Welcome to the FryUp – a regular look back at the week of fishing in the news.
Marlborough Council calls to ban trawling and dredging
Interesting news from the Marlborough District where bottom trawling and dredging is to be banned in certain sensitive areas of the Sounds under the Resource Management Act.
The Marlborough District Council bans seabed trawling and dredging at ecologically significant marine sites
Bottom trawling and dredging to be banned at ecologically significant marine sites in the Marlborough Sounds.
The Council wants to protect fragile areas and the move is being described as a “big, bold step” by marine biologist Rob Davidson.
“It’s a major step in the right direction. It’s the first time benthic [seabed] protection has been attempted other than marine reserves.”
This is very interesting as previously the only movements in this area have been conducted under the Fisheries Act and only under MPI control. Now, it seems, the regional councils are taking an active interest in ensuring the future survivability of our fisheries as well.
Marlborough Express – Marlborough ecosystems being destroyed
Did you know? Didymo
Didymo, also known charmingly as “rock snot” has been a scourge of our waterways for many years now. In parts of New Zealand the lakes and rivers are all but choked with the vile, slippery, foul stuff.
But recently a group of scientists have discovered what could be the silver bullet in the fight to rid us of this noxious pest.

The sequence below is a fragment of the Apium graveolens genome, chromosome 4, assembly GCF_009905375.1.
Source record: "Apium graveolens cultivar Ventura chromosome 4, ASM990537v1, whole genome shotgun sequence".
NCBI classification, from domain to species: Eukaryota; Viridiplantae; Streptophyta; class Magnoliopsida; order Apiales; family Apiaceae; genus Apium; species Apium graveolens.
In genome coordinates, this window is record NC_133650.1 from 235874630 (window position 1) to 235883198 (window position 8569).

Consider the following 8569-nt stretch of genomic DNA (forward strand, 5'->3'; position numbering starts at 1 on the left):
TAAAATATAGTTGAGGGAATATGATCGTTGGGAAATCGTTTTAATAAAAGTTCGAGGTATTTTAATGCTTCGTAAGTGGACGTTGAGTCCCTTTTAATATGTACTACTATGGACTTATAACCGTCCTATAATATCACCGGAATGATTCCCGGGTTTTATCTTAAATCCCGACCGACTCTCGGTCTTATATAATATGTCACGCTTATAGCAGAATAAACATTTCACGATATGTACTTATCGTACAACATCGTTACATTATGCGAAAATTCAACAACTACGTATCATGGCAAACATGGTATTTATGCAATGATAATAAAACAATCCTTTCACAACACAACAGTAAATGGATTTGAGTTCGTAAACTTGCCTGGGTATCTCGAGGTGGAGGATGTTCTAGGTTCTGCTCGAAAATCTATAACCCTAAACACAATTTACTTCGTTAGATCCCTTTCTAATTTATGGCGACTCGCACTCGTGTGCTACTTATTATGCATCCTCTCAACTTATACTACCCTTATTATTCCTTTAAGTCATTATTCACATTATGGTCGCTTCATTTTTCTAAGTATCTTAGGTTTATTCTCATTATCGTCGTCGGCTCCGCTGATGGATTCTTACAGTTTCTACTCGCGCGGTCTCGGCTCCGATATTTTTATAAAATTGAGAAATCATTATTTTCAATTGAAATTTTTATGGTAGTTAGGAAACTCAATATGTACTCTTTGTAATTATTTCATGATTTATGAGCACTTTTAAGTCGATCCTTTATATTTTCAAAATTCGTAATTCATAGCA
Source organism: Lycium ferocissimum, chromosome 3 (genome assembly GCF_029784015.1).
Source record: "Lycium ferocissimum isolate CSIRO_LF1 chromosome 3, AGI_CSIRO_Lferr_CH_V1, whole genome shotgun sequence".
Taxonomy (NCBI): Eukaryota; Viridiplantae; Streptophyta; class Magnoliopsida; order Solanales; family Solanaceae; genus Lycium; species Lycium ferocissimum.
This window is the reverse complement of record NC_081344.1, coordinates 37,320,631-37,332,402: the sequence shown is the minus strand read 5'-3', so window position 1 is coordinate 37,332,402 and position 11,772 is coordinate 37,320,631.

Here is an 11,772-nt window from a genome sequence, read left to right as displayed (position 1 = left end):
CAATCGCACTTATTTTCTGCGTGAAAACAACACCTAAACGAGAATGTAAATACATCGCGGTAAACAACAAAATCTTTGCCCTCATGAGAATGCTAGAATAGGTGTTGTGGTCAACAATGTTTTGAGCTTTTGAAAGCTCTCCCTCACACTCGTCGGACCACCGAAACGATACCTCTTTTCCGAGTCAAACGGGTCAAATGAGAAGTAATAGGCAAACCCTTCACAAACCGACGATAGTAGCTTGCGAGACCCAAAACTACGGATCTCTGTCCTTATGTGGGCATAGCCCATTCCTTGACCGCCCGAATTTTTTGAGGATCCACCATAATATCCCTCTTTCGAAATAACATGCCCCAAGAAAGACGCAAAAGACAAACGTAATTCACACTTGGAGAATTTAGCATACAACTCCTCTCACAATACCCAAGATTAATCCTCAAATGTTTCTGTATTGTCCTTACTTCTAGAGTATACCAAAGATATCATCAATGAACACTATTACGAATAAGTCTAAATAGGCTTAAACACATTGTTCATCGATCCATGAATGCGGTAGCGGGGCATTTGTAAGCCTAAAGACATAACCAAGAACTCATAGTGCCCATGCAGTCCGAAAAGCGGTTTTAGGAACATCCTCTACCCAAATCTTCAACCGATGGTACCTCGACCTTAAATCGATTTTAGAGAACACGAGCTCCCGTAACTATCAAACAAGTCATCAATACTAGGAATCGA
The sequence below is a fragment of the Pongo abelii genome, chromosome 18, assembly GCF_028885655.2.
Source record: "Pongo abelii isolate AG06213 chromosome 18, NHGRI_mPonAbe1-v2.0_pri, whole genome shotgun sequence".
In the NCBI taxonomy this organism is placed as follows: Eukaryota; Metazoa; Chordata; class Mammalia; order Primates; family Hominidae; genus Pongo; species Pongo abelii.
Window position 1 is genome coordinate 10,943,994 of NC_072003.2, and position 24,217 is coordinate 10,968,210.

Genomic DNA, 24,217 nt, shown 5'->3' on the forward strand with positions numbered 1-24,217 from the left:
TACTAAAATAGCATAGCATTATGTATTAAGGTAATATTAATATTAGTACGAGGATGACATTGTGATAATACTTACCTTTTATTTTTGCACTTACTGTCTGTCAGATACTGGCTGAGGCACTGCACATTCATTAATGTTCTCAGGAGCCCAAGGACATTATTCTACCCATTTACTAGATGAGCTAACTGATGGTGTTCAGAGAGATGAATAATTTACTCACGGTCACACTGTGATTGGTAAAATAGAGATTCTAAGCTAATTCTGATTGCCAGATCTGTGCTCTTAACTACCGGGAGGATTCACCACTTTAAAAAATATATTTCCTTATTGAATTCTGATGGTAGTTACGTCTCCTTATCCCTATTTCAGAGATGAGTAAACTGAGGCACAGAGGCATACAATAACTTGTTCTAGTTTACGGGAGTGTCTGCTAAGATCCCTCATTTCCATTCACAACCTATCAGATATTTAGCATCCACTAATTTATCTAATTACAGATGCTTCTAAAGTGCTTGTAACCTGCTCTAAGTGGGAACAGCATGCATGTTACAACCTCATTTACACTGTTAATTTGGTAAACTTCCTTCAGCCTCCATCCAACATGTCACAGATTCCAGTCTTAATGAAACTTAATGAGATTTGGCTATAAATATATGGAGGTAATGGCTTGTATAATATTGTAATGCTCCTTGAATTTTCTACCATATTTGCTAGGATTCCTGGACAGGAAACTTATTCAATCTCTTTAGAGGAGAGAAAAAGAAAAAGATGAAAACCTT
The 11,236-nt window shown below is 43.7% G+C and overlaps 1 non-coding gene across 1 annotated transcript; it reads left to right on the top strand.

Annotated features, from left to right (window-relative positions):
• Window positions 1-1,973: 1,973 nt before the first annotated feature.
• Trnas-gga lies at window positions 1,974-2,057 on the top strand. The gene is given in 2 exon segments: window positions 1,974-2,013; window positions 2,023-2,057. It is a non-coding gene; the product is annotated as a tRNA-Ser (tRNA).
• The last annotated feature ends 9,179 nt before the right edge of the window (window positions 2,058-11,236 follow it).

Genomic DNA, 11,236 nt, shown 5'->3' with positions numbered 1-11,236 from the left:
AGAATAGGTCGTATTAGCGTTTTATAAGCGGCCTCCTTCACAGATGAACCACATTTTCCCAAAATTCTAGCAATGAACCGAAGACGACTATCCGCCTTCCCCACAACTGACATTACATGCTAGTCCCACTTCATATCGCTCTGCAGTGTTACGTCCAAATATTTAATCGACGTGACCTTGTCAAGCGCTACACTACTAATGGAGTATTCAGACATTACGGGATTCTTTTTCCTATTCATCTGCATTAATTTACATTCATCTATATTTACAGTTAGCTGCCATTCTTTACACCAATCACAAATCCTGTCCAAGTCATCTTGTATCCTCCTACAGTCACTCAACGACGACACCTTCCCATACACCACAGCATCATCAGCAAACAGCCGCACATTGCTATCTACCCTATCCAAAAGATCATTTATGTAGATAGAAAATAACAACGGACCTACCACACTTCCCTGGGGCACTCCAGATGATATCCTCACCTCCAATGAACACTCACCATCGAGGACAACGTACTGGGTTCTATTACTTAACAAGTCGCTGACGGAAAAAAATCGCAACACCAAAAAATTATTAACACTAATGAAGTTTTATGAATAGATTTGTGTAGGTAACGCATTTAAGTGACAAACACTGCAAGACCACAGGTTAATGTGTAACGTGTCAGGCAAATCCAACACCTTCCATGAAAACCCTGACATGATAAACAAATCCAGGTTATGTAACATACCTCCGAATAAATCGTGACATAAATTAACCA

Doug Stevens from NZ Fishing has alerted us to the news that this imported algae which has taken over South Island waterways has not made it into the North Island because in the north we have phosphorus in the water to the tune of more than two parts per billion (with a b). Because of our volcanoes we have a natural immunity to it, and that discovery may lead researchers here and in Canada to a solution (no pun intended).
NZ Fishing has the scoop on it all as well as more information from NIWA scientist Cathy Kilroy that is a must read for anyone who dabbles in the fresh water world as well as the salt.
NZFishing – Can didymo be controlled?
Kudos for Clarke
Not content with knowing a good thing when he sees one, Clarke Gayford not only manages to make a living filming himself fishing in some of the world’s most beautiful locations (I’m sure there’s some more to it than that but from here, that’s what it looks like) he also managed to get a discussion on Section 21 of the Fisheries Act into a cover story in the New Zealand Herald’s Canvas magazine.
As he told Kim Knight:
What a lot of New Zealanders don’t know is that when the Fisheries Act was set up it was really clear – Section 21 of the Act says fish are our sovereign resource. We all, as New Zealanders, have an equal share in it. The first cab off the rank is customary rights, then they allow for mortality, then recreational, then, if there’s any fish left over, that is the commercial take.
But the commercial industry, through full-time lobbyists … they’ve tweaked it to their advantage. The fact that as a commercial fisherman, you can take a snapper at 25 centimetres, whereas all recreational takes are set at 30cm – that’s just like turning up to a nightclub and going to the front of the queue every time.
Well done that man, and with a new TV series in the offing (Fish of the Day, Choice TV, Wednesday 27th July at 8.30pm) we’re sure to see more of both Clarke and the fish he loves to show off in the months ahead.
Choice TV – Fish of the Day